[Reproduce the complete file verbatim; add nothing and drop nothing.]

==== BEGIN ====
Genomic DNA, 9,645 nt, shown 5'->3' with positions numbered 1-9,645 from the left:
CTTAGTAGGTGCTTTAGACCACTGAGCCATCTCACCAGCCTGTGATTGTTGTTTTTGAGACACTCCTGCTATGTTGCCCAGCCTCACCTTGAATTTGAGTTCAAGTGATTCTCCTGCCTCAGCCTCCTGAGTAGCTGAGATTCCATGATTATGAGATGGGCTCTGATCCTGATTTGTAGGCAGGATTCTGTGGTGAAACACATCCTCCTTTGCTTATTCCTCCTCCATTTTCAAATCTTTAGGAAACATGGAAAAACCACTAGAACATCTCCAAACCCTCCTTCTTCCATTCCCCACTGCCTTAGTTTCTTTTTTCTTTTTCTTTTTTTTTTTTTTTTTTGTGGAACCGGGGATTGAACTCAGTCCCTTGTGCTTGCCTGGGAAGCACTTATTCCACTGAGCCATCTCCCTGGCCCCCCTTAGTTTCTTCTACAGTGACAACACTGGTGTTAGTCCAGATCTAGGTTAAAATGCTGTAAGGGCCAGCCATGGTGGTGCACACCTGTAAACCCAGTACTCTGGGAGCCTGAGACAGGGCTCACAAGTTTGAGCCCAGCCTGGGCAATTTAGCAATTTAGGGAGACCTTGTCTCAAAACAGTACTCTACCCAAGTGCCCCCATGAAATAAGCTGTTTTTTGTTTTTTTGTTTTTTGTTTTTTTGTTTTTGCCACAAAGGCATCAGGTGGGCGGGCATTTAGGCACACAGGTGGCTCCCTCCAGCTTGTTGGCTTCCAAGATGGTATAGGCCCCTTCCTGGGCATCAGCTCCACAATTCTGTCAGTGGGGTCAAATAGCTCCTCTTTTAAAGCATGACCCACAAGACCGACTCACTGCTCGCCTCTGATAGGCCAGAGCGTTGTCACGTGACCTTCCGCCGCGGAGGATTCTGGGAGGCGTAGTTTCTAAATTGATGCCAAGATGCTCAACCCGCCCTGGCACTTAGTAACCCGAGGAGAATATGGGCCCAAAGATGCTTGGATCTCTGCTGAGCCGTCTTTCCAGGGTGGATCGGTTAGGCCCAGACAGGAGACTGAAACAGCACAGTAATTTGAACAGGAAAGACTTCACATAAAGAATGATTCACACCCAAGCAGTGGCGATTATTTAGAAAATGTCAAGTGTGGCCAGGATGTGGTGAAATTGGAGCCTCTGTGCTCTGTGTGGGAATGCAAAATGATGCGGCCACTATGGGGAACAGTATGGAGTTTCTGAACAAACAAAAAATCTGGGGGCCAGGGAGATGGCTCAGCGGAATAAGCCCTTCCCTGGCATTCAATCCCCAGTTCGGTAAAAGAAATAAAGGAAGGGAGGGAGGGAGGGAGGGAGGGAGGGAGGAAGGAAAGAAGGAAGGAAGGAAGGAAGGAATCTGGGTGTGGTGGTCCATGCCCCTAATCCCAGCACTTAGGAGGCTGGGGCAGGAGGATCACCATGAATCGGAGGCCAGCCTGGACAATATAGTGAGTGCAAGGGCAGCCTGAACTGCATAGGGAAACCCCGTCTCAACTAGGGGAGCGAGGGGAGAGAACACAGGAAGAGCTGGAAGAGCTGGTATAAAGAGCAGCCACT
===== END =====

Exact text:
Genomic DNA, 9,645 nt, shown 5'->3' with positions numbered 1-9,645 from the left:
CTTAGTAGGTGCTTTAGACCACTGAGCCATCTCACCAGCCTGTGATTGTTGTTTTTGAGACACTCCTGCTATGTTGCCCAGCCTCACCTTGAATTTGAGTTCAAGTGATTCTCCTGCCTCAGCCTCCTGAGTAGCTGAGATTCCATGATTATGAGATGGGCTCTGATCCTGATTTGTAGGCAGGATTCTGTGGTGAAACACATCCTCCTTTGCTTATTCCTCCTCCATTTTCAAATCTTTAGGAAACATGGAAAAACCACTAGAACATCTCCAAACCCTCCTTCTTCCATTCCCCACTGCCTTAGTTTCTTTTTTCTTTTTCTTTTTTTTTTTTTTTTTTGTGGAACCGGGGATTGAACTCAGTCCCTTGTGCTTGCCTGGGAAGCACTTATTCCACTGAGCCATCTCCCTGGCCCCCCTTAGTTTCTTCTACAGTGACAACACTGGTGTTAGTCCAGATCTAGGTTAAAATGCTGTAAGGGCCAGCCATGGTGGTGCACACCTGTAAACCCAGTACTCTGGGAGCCTGAGACAGGGCTCACAAGTTTGAGCCCAGCCTGGGCAATTTAGCAATTTAGGGAGACCTTGTCTCAAAACAGTACTCTACCCAAGTGCCCCCATGAAATAAGCTGTTTTTTGTTTTTTTGTTTTTTGTTTTTTTGTTTTTGCCACAAAGGCATCAGGTGGGCGGGCATTTAGGCACACAGGTGGCTCCCTCCAGCTTGTTGGCTTCCAAGATGGTATAGGCCCCTTCCTGGGCATCAGCTCCACAATTCTGTCAGTGGGGTCAAATAGCTCCTCTTTTAAAGCATGACCCACAAGACCGACTCACTGCTCGCCTCTGATAGGCCAGAGCGTTGTCACGTGACCTTCCGCCGCGGAGGATTCTGGGAGGCGTAGTTTCTAAATTGATGCCAAGATGCTCAACCCGCCCTGGCACTTAGTAACCCGAGGAGAATATGGGCCCAAAGATGCTTGGATCTCTGCTGAGCCGTCTTTCCAGGGTGGATCGGTTAGGCCCAGACAGGAGACTGAAACAGCACAGTAATTTGAACAGGAAAGACTTCACATAAAGAATGATTCACACCCAAGCAGTGGCGATTATTTAGAAAATGTCAAGTGTGGCCAGGATGTGGTGAAATTGGAGCCTCTGTGCTCTGTGTGGGAATGCAAAATGATGCGGCCACTATGGGGAACAGTATGGAGTTTCTGAACAAACAAAAAATCTGGGGGCCAGGGAGATGGCTCAGCGGAATAAGCCCTTCCCTGGCATTCAATCCCCAGTTCGGTAAAAGAAATAAAGGAAGGGAGGGAGGGAGGGAGGGAGGGAGGGAGGAAGGAAAGAAGGAAGGAAGGAAGGAAGGAATCTGGGTGTGGTGGTCCATGCCCCTAATCCCAGCACTTAGGAGGCTGGGGCAGGAGGATCACCATGAATCGGAGGCCAGCCTGGACAATATAGTGAGTGCAAGGGCAGCCTGAACTGCATAGGGAAACCCCGTCTCAACTAGGGGAGCGAGGGGAGAGAACACAGGAAGAGCTGGAAGAGCTGGTATAAAGAGCAGCCACT